So: initially we solved it by Vickrey touching a dozen or two of the prints with his own hand. But I had no contacts with any market for the high-end kind of a product we were “inventing”: mixed media: lithograph and egg tempera. Vickrey trained one of my secretaries to wash on the egg tempera. The rent, the rents, had to be paid: home, office, gallery … Salaries had to be paid. And next to no money was coming in.

Well, all I have to do now is sell ten of the Vickreys a week, do a better job on a second edition, and … Forget it. The whole thing crashed.

Bitter with this string of disappointments, having to work at what had always come naturally — flashing a smile as I opened my portfolio that put the gallery owner in my pocket. I drag my sorry ass to this guy on 7th below 14th. He’s ready to see the Vickreys. I pull out the one solitary graphic.

“Eewww, you chose one of the cute ones. I like the dark, surreal ones.”

Well, so did I. But I was trying to make money. You can’t make a living by choosing the best art.
I looked around. What did this guy have that was so wonderful? His gallery displayed nothing.
Suddenly, I realized. This guy is rich. The gallery is a hobby, a place to meet and seduce young male esthetes. A couple of months ago this creep was oozing his enthusiasm for my eye, for my judgment, all over me. Now he doesn’t want to actually write a check. Or I’ve pissed him off. Or he only just noticed that I’m not queer.

What he said I didn’t disagree with. When I chose the little blond girl, I didn’t have sepulchral faggots in mind.

Robert Vickrey, The Visitor
The Visitor


The scan was of the painting, not the lithograph. The ad had to be made first, not second.

I chose her for blondness, for her aura, for the hint of a cross in the composition … and for the shadows like stained glass (note though that this cathedral has bars, like a prison!). Maybe this gallery owner was an atheist too.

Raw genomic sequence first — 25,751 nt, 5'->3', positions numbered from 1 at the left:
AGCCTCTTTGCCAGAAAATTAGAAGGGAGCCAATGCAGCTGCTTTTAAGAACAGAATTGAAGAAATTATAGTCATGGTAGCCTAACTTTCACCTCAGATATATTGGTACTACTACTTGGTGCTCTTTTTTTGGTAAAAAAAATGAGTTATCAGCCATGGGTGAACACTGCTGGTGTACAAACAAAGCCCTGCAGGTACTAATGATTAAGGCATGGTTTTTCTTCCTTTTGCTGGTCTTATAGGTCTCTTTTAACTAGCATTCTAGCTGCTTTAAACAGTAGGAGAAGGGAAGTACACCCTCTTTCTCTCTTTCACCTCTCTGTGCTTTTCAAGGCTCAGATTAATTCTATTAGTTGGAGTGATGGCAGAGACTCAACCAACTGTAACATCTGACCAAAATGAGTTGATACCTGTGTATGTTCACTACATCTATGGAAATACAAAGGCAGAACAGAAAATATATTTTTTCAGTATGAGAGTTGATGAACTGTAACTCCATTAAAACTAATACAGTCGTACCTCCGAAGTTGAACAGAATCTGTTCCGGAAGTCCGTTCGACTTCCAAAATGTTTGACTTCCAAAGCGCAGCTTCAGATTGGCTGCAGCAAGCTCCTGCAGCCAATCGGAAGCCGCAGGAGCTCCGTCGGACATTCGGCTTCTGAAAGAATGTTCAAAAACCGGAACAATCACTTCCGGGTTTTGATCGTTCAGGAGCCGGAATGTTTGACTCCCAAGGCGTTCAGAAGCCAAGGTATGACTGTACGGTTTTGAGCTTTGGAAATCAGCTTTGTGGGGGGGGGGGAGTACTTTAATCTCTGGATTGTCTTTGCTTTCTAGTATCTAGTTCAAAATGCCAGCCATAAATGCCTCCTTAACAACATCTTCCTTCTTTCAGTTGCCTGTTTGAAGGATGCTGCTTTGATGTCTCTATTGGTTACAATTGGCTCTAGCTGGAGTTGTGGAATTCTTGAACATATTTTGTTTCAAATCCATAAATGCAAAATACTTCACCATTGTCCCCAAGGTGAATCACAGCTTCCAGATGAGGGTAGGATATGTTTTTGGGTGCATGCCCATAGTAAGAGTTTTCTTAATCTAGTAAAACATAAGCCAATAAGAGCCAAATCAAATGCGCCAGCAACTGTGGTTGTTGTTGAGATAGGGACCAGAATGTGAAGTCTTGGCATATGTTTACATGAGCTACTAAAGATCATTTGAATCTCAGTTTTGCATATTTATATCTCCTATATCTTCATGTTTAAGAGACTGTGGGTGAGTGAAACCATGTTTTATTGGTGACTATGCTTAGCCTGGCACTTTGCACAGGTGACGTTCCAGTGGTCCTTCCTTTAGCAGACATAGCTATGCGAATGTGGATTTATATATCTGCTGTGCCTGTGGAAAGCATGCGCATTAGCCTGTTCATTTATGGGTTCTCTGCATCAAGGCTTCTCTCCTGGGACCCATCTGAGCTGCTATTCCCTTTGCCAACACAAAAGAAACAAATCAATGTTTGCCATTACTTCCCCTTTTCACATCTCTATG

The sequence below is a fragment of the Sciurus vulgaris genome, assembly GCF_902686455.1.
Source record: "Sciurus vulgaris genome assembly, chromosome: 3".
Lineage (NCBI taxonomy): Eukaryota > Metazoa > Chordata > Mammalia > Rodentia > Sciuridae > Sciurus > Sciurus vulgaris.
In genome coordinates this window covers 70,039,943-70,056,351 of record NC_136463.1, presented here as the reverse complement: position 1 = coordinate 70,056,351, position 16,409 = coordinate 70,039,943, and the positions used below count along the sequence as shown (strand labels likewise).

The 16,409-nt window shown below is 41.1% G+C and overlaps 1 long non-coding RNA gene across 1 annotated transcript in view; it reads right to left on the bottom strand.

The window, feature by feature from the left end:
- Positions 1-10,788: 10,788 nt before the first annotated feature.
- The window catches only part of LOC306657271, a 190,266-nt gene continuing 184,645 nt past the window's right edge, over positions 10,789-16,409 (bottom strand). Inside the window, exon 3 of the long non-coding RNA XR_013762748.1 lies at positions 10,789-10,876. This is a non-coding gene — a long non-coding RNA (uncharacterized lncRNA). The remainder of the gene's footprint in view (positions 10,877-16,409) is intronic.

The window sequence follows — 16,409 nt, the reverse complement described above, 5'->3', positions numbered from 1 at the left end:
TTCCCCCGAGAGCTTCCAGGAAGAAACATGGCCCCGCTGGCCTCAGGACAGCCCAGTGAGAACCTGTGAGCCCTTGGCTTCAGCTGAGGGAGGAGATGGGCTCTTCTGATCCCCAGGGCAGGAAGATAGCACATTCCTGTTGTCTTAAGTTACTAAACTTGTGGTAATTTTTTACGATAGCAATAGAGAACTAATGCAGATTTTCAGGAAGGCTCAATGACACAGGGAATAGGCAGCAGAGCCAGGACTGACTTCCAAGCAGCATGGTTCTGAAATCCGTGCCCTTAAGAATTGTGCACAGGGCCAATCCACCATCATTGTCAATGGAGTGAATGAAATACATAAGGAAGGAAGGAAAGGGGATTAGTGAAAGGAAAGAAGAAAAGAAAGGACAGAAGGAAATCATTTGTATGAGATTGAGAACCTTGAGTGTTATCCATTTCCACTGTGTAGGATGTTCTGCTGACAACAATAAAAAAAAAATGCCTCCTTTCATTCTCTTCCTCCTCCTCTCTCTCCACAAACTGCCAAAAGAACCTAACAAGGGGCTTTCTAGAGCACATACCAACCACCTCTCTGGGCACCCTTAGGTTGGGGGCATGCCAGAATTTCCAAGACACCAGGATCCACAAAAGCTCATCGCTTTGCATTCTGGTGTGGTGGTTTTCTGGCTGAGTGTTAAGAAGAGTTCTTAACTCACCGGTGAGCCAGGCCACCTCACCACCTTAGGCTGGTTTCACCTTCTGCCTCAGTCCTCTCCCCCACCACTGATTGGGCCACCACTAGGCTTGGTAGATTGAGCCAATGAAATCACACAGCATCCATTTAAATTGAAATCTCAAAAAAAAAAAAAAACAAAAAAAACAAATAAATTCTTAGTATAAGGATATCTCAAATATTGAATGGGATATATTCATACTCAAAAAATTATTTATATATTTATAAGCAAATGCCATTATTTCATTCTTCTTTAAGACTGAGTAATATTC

I know when not to beat a dead horse. I packed my portfolio back up. Juggled it with the book I was stupidly carrying, and prepared to leave.

“What are you reading?” inquired this intellectual.

“The Brethren. Very revealing. Have you read it?”
“It’s been repudiated,” he answered with a sneer. And turned away.

That was like 1979, maybe 1980. Do I have the authors right? Woodward & Armstrong? Regardless, there was a book published around 1979 on the inner workings of the US Supreme Court. It was doing well, despite seeming to be truthful; not apologist propaganda, the crap we’re bombarded with all the time. This award-winning best seller has been repudiated? ?!?!?

And it struck me: not only was this Charles Adams queer rich, not only was he a poseur, possibly an atheist, he was a goddam Marxist!

I told a story the other day in which an anarchist talking about “The Correct Interpretation of History” on that instant had rung my alarm bells. The diction is revealing. Does anyone but a Marxist talk about history having a “correct” interpretation? It’s worse than, certainly as bad as, any religion! Am I right? Is not “repudiated” of the same stamp?

Keywords: repudiate, left, Marxist

Stories by Theme by Age
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About pk

Seems to me that some modicum of honesty is requisite to intelligence. If we look in the mirror and see not kleptocrats but Christians, we’re still in the same old trouble.